A have some new book pairing suggestions for you, gentle readers. Two of the pairings are non-fiction/fiction duos. The non-fiction gives us the reality, while the fiction takes us into the minds of protagonists. By reading both, I think, we get a richer sense of history than we might if we read just non-fiction or fiction. The other pairing is for readers who like their mysteries erudite.
For your reading pleasure, I recommend:
Man’s Search for Meaning is a seminal book about the Holocaust, written by Frankl who survived being interned at Buchenwald and Auschwitz. His book discusses how he and other survivors lived long enough to see the end of the war. The Narrow Road to the Deep North is a novel that follows a fictional survivor of the Japanese prisoner-of-war camps in Thailand. It may seem callous to compare the plight of actual Holocaust survivors and victims to fictional characters, but what I like about this combination is that the novel takes us inside the head of a man who lived through extreme deprivation, disease, and cruel guards who would kill their prisoners at the drop of a hat while the non-fiction book provides psychological guidance. The Narrow Road to the Deep North resonated strongly with what I remembered from Man’s Search for Meaning.
Both of these unusual thrillers revolve around works of art that may or may not have supernatural powers. In Mr. Penumbra’s 24-Hour Bookstore, the protagonists follow a trail of clues scattered through a strange series of books. In The Readymade Thief, the protagonist is in a race to figure out the secrets of one of Marcel Duchamps’ sculptures. Both novels are academic mysteries that just delighted me. I much prefer mysterious-cultural-work-that-could-change-everything novels when they don’t have anything to do with Christianity.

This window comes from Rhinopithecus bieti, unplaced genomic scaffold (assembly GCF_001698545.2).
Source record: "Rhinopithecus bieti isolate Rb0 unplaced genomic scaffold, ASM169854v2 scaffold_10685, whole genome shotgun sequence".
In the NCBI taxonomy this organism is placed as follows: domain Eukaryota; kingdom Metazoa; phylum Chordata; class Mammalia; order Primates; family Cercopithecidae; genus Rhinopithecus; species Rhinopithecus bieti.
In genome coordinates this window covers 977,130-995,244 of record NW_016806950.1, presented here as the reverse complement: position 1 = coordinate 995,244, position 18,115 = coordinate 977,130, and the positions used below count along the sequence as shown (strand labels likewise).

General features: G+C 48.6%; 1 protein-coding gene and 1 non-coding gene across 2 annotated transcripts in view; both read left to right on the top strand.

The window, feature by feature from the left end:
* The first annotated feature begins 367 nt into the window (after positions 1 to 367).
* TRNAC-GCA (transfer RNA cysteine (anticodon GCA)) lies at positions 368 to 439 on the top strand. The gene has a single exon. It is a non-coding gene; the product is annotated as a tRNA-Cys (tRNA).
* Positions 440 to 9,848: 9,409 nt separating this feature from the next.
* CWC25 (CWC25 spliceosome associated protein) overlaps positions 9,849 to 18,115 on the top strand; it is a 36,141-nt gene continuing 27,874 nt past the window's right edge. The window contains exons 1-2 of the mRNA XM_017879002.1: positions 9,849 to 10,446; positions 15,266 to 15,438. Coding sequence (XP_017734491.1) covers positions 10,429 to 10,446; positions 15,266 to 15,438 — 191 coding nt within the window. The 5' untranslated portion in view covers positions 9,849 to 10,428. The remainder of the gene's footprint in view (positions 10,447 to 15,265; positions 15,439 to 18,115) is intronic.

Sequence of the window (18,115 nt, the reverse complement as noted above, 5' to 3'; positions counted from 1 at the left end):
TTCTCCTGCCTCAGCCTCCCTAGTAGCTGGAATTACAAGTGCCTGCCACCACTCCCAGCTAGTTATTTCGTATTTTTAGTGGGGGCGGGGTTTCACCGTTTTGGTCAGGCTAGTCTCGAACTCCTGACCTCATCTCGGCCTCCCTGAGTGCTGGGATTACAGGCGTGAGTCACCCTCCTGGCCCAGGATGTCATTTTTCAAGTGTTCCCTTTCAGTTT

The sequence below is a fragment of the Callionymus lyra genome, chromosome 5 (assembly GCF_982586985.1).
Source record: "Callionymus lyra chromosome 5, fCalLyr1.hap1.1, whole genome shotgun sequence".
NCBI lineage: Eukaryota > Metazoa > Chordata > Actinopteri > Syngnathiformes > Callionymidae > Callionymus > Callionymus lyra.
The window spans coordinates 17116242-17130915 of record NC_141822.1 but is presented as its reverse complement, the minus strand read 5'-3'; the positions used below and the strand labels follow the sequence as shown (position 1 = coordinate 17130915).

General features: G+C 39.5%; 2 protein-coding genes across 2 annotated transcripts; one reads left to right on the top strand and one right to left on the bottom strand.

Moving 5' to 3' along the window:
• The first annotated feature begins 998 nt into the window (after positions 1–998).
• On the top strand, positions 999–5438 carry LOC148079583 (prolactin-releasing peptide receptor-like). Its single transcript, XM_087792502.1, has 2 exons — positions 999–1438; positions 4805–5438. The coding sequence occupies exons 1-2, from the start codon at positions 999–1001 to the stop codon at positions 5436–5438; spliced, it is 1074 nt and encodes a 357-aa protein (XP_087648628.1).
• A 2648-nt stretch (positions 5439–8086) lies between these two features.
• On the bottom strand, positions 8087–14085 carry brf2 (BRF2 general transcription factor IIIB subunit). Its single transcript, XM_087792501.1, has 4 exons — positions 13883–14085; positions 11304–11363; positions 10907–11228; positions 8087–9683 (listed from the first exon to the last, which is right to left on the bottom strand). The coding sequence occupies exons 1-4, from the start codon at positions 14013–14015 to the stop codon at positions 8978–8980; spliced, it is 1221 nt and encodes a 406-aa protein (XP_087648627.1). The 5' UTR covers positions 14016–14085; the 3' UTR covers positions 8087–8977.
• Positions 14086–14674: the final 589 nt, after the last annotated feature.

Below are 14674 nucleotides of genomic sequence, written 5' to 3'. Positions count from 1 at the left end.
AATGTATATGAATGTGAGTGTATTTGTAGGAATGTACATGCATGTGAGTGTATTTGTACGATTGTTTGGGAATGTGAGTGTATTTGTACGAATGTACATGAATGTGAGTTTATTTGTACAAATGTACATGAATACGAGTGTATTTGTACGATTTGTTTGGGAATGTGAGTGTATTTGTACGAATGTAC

Like the first pairing in this post, these two novels work together because one is fiction and the other non-fiction. Damnation Island covers the history of Blackwell’s Island, New York, which housed a prison, an asylum, a hospital, a workhouse, and poorhouses. New York’s indigent population were shipped in hordes to Blackwell’s Island during the nineteenth and twentieth centuries. The statistics and events recounted in Damnation Island offer background for On the House, which takes place in workhouse in nineteenth century England. The novel brings the history to life and makes all those statistics even more affecting. I particularly like this pairing because I feel that the history of workhouses and how the poor were treated never comes up in history classes, at least until one gets to university. This is unfortunate because it is a piece of social history that I think we still haven’t found a way, as a society, to lift people up out of poverty.